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post #1 of 31 (permalink) Old 06-15-2011, 12:01 PM Thread Starter
 
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Training Questions

I'm going to be spending time with Kiki this summer training her a bit more.

She can step up, I think she does recognize when I say "step up." I've mentioned before that she's very bossy on and in her cage. She WILL NOT step up, and I just can't have that anymore. How can I fix that? How can I get her to step up when on the cage and in the cage? She bites and nibbles hard when she's on and in the cage, too, which is another thing. How do you get her to stop biting? (Of course not all of it is aggressive, but I can tell when it is aggressive and when it's not.) It's not like she's scared of me, she just bites.




DIGBY 4-year-old male Congo African Grey

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post #2 of 31 (permalink) Old 06-15-2011, 01:08 PM


 
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Ok this is for training purposes only, Stand on a chair or something so that you can easily reach the top of her cage.

Instead of asking her to step up on your finger for this training just ask her to step on your palm.

Palm of your hand face up and ask her to step on to the palm of your hand, it's important here not to let her beak near your fingers and if she was going to bite it would only be possible for her to bite the palm of your hand.

I have noticed this with my cage aggression female she can't clamp down her beak if I stretched my palm out and the skin of the palm is fully stretched. She can't grip down with her beak and I was abled to get her to step on to my palm.

Be careful here because she can still bite the blade of your palm so you need to be quick in your reaction!

I suppose once you're able to do this maybe you could progress further and train her to step up on to your finger on top of the cage.

I did not continue training my female, I've got the other 2 clingy Conures to deal with so I'm just glad she stayed on top of the cage. I won't disturb her

Hope someone will come along with a better training technique for ya.

Feel free to try out my technique. I can't guarantee you that it will work, so if you lost chunks of flesh from your hand just don't blame me

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post #3 of 31 (permalink) Old 06-15-2011, 02:38 PM
 
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Try bribing her to step up w/ food (millet works well for me). I don't let Gracie to go on top of her cage because she does not listen when she is up there. She randomly nips (pinches really) me when I am holding her, but we are working on that. I put her away when she does that and when I come back after a few minutes, she is usually as sweet as can be.

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post #4 of 31 (permalink) Old 06-15-2011, 04:48 PM


 
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I just read your post again and saw that you said step up in the cage too, so the palm technique isn't going to work for stepping up in the cage.

Another way I could think that might possibly work is just before you ask her to step up, you SQUAWK at her to warn her, that might discourage her thinking about biting, then you ask her to step up, if she goes to bite you, try and tremble your hand and squawk at the same time. I'm thinking by doing these other things it would distract her from biting.

Anyone else got any suggestion?

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post #5 of 31 (permalink) Old 06-16-2011, 07:35 AM


 
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sorry thats the one area i have no problem with but i will surf the web and see what comes up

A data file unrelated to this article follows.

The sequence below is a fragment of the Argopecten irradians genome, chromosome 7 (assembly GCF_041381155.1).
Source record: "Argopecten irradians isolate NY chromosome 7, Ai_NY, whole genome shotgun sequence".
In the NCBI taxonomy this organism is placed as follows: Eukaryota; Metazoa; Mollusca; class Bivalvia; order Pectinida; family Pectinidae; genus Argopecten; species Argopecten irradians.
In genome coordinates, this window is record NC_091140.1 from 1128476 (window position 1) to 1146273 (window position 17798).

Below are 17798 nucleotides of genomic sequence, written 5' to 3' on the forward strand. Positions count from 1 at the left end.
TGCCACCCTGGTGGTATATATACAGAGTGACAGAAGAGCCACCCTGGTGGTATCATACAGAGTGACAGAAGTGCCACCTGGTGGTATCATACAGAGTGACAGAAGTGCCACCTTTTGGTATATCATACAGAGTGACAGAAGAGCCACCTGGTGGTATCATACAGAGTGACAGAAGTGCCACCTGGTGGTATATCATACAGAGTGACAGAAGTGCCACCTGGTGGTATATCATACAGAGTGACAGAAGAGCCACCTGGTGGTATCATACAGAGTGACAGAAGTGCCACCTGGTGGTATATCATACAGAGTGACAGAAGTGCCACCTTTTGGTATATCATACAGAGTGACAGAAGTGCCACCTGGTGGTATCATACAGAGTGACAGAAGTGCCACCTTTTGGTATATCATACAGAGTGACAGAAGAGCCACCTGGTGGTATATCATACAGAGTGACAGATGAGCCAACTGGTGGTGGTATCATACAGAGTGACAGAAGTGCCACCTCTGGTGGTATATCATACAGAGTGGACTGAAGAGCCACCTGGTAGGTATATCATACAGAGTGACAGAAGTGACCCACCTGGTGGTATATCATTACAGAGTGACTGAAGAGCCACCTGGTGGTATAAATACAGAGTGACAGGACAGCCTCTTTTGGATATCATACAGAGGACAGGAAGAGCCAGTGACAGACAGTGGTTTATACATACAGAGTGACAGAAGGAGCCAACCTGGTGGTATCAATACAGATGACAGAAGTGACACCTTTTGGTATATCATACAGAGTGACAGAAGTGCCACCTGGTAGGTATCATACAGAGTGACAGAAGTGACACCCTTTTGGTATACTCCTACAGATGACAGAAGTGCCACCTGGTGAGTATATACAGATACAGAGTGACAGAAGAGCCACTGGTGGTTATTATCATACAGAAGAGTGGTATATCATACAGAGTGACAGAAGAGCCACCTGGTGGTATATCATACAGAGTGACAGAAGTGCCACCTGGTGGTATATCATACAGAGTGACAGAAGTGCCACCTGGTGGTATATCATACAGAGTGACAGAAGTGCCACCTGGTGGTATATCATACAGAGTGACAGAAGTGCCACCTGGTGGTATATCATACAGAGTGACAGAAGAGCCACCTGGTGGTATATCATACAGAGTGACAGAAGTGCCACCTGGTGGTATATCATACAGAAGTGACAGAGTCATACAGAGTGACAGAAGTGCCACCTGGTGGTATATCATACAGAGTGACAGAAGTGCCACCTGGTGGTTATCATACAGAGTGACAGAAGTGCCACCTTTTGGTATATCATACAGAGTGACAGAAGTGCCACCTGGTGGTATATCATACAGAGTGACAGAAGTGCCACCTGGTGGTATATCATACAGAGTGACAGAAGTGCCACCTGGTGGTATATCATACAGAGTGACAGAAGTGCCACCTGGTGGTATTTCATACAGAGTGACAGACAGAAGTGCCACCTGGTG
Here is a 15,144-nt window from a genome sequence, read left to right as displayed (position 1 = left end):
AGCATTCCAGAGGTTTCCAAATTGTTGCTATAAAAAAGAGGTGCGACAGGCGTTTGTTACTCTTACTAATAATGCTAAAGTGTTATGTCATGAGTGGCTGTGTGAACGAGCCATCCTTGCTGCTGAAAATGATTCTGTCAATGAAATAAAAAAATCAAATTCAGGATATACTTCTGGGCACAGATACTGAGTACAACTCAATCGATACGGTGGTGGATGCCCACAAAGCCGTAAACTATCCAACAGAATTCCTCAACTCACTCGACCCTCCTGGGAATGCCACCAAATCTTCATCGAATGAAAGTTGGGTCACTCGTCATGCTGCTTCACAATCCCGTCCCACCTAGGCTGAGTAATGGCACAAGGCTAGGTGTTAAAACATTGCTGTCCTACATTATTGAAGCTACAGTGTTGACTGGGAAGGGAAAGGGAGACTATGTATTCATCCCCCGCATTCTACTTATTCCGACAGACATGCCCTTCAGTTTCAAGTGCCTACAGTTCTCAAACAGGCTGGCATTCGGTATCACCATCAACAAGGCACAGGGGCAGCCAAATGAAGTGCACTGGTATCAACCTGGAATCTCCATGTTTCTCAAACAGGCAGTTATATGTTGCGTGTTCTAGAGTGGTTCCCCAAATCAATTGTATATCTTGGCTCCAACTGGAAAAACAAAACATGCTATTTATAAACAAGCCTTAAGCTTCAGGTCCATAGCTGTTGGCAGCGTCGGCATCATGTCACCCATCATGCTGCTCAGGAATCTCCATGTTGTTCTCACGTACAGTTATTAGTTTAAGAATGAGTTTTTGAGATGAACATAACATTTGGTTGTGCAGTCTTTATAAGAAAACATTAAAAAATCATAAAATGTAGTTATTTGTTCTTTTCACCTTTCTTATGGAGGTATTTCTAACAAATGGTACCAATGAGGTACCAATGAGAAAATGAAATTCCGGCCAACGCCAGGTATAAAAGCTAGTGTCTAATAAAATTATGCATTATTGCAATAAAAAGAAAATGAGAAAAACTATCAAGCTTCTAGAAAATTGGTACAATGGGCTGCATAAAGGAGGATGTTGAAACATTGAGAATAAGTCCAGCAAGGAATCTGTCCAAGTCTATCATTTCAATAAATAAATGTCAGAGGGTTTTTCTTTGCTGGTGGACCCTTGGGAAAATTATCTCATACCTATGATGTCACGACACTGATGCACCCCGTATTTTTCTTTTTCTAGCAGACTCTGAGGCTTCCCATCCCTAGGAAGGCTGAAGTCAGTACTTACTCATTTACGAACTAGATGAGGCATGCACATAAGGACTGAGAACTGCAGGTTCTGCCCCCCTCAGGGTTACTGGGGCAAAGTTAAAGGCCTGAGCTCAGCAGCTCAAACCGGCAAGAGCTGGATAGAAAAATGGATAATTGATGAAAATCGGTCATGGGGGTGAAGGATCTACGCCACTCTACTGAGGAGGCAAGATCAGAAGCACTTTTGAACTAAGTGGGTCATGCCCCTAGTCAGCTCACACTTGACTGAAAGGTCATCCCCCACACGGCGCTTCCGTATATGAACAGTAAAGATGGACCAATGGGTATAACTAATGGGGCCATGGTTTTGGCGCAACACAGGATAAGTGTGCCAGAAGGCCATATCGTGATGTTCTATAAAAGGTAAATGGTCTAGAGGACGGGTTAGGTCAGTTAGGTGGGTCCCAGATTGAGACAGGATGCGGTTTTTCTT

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post #6 of 31 (permalink) Old 06-16-2011, 08:12 AM


 
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Abby,
I've stated this often, but I'm sold on the positive behavior techniques I've learned and am still learning through my avian vet and the club she has started for those who have taken her classes.
This is not going to be popular advice, especially on this particular forum, but I would back off right now from trying to force her to like or even accept your intrusions into what is HER only space in the entire world. She doesn't have anything else that is hers.
I was just back in my bird store talking yesterday about Ashlynn, and the manager's wife reminded me of a quote from the vet which I will share with you. The vet said, "How would you like it if someone barged into your bedroom and pulled you out of your own bed?"
As a teenager yourself, surely you can understand the desire to have some choice over your own life and over your own bedroom space, or whatever space is yours.
I used to think it was important to "maintain control" of my birds in all situations, but now I realize that the only time I would ever have to intrude into my birds' cages, if they don't want me there, is if the house is on fire or for some other reason they need to be evacuated. If that time came, then, yes, I'd reach in there and shove them into a carrier, even if I got severely bitten in the process. Other than that, I don't really have to put my hands into their cages and force them to "obey" me. I can give them choices and control over their own space. It builds trust between us, and it helps them feel safe.
I have this attitude, and ALL of my own personal birds actually allow me to take them out of their cages, so it doesn't make birds who would not otherwise be cage possessive become cage possessive. However, it would enable cage possessive birds and their owners to maintain positive relationships in all environments.
This attitude of allowing the birds choices over their own cage space is very prevalent on the linnie forum. If you can, please visit that forum and read some of the threads there about getting linnies out of their cages. You don't even have to join to read the threads if you don't want to join, but I think it would help you feel better about your relationship with Kiki to read those threads.
I'm pretty sure this isn't what you wanted to hear, and I almost didn't post it. I know you are very involved with birds, so I thought I would try.